Christine Chappuis is a Professor at the Faculty of Law of the University of Geneva, Switzerland, where she teaches contract and tort law. Her research focuses on those fields as well as on international contracts and international harmonization of contract law. She is currently working with a group of colleagues on a restatement of the Swiss law of obligations funded by the Swiss National Science Foundation. Ms. Chappuis takes part in the Working Group for the preparation of the third edition of the UNIDROIT Principles of International Commercial Contracts and is a member of the Groupe de Travail Contrats Internationaux, an international group of corporate lawyers, professors and members of the bar working on the basis of clauses taken from the members’ professional experience. Admitted to the Bar, she was active as counsel to Geneva law firms before joining the University in 1999. Former president of the Geneva Law Society, she was also president of the General Assembly of Professors of the University of Geneva, of the Private Law Section of the Law Faculty and is currently President of the Foundation for the Faculty of Theology. She is author and editor of several important books and papers focusing on international harmonization of contract law and contract practice. She obtained her PhD grade in 1989 and was awarded the Walther Hug prize among other honours.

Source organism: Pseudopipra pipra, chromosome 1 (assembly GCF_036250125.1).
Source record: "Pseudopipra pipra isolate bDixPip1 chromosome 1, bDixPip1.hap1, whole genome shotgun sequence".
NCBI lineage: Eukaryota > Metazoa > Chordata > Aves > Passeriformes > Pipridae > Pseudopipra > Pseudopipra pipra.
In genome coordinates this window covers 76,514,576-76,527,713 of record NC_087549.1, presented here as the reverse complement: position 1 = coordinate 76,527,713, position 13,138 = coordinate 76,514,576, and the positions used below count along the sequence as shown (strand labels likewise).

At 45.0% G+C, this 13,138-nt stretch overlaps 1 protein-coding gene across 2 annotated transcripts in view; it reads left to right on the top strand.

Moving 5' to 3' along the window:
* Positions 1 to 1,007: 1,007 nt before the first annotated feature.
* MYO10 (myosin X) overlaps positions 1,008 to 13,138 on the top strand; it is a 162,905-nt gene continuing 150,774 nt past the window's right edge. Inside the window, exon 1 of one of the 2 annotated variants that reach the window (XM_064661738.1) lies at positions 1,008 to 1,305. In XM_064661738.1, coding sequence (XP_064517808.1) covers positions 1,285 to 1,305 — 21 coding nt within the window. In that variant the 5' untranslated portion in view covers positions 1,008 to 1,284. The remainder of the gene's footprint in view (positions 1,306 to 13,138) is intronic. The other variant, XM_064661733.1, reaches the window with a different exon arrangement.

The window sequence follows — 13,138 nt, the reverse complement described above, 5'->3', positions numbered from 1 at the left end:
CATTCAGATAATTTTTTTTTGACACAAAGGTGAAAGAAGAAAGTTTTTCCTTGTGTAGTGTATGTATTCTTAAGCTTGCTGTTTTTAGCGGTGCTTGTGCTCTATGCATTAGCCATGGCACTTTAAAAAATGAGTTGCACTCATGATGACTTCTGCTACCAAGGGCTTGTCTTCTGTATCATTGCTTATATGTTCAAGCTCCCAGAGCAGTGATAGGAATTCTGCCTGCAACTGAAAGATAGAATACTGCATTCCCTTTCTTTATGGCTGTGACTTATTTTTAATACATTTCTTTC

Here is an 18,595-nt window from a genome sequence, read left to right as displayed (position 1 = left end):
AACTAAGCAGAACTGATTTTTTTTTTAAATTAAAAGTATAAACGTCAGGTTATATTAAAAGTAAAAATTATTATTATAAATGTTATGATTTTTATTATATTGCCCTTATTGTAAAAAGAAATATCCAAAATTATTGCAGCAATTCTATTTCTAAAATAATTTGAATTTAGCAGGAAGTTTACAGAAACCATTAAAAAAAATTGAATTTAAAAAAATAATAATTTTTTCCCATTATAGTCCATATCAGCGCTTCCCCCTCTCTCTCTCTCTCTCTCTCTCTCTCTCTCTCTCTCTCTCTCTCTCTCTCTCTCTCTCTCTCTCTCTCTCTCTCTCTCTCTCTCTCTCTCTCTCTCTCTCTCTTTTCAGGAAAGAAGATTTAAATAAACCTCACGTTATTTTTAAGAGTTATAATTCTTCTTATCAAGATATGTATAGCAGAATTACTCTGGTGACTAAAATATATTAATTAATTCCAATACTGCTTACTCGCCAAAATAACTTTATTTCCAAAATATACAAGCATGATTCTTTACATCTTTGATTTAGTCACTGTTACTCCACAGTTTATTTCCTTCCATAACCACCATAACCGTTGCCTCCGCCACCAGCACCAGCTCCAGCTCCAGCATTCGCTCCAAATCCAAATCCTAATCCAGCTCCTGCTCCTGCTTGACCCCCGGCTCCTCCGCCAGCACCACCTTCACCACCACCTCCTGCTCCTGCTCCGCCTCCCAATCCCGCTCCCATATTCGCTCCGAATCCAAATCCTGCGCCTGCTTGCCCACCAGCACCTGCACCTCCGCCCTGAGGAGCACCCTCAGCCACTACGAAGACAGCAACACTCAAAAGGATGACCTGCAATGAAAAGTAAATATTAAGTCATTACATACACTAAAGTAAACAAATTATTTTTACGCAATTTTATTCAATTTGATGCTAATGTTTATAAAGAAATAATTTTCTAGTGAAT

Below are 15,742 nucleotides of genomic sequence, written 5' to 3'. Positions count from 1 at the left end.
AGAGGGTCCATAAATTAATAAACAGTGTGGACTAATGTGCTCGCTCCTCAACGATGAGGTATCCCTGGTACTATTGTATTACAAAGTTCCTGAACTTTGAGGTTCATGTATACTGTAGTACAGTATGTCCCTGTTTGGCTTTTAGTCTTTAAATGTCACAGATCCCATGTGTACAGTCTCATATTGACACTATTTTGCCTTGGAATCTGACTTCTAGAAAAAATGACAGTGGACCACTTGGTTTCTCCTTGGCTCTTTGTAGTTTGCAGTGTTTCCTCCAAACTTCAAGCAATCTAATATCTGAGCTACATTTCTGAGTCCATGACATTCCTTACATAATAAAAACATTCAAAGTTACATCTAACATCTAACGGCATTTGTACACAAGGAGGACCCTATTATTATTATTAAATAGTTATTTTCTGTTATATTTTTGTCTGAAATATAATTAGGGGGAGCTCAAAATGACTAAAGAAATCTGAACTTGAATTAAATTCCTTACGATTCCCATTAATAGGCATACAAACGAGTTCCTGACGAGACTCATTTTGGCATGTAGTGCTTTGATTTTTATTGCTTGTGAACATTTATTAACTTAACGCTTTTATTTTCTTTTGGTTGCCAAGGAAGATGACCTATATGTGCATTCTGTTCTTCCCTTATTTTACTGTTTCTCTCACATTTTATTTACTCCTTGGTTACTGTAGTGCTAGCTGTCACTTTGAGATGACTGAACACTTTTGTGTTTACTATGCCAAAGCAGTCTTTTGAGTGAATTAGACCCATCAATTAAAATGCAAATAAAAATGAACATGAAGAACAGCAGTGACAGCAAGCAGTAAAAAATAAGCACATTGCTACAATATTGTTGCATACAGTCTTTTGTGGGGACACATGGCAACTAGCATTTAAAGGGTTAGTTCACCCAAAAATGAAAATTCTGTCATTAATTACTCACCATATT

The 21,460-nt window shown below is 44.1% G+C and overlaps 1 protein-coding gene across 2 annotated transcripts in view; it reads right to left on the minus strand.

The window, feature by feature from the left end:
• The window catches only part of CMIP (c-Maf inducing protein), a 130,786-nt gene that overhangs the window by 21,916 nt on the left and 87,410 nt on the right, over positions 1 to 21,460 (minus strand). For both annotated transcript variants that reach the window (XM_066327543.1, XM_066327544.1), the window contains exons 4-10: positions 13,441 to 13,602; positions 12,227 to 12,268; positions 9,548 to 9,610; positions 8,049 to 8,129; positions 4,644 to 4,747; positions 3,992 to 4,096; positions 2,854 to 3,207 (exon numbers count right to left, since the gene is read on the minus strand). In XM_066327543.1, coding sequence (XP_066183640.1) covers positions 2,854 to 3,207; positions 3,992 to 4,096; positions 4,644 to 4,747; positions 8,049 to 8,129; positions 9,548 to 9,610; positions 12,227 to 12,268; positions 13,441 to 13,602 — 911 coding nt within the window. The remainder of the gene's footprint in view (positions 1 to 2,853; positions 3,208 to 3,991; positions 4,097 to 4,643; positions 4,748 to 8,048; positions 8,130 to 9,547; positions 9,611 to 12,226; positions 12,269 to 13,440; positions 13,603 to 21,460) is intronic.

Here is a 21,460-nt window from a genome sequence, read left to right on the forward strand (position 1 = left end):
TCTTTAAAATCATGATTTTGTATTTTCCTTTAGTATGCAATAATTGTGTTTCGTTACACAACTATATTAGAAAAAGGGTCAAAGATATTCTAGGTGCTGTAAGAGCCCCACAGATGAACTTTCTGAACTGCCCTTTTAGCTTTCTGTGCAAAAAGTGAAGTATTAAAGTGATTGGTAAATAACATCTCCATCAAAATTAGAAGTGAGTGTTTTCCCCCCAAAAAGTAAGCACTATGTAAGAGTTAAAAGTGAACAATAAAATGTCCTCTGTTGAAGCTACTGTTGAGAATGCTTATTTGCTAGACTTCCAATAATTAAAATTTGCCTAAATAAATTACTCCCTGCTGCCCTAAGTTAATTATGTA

Performance is the natural remedy for breach of contract in civil law systems.1 In common law systems, specific performance is an exceptional remedy and will only be granted if damages are inadequate. Such is the general understanding of one of the great rifts between the two systems. The clash seen as “civil law morality” versus “common law economic efficiency” bears a slight emotional undertone summarized by Holmes’s words, “The duty to keep a contract at common law means a prediction that you must pay damages if you do not keep it — and nothing else.”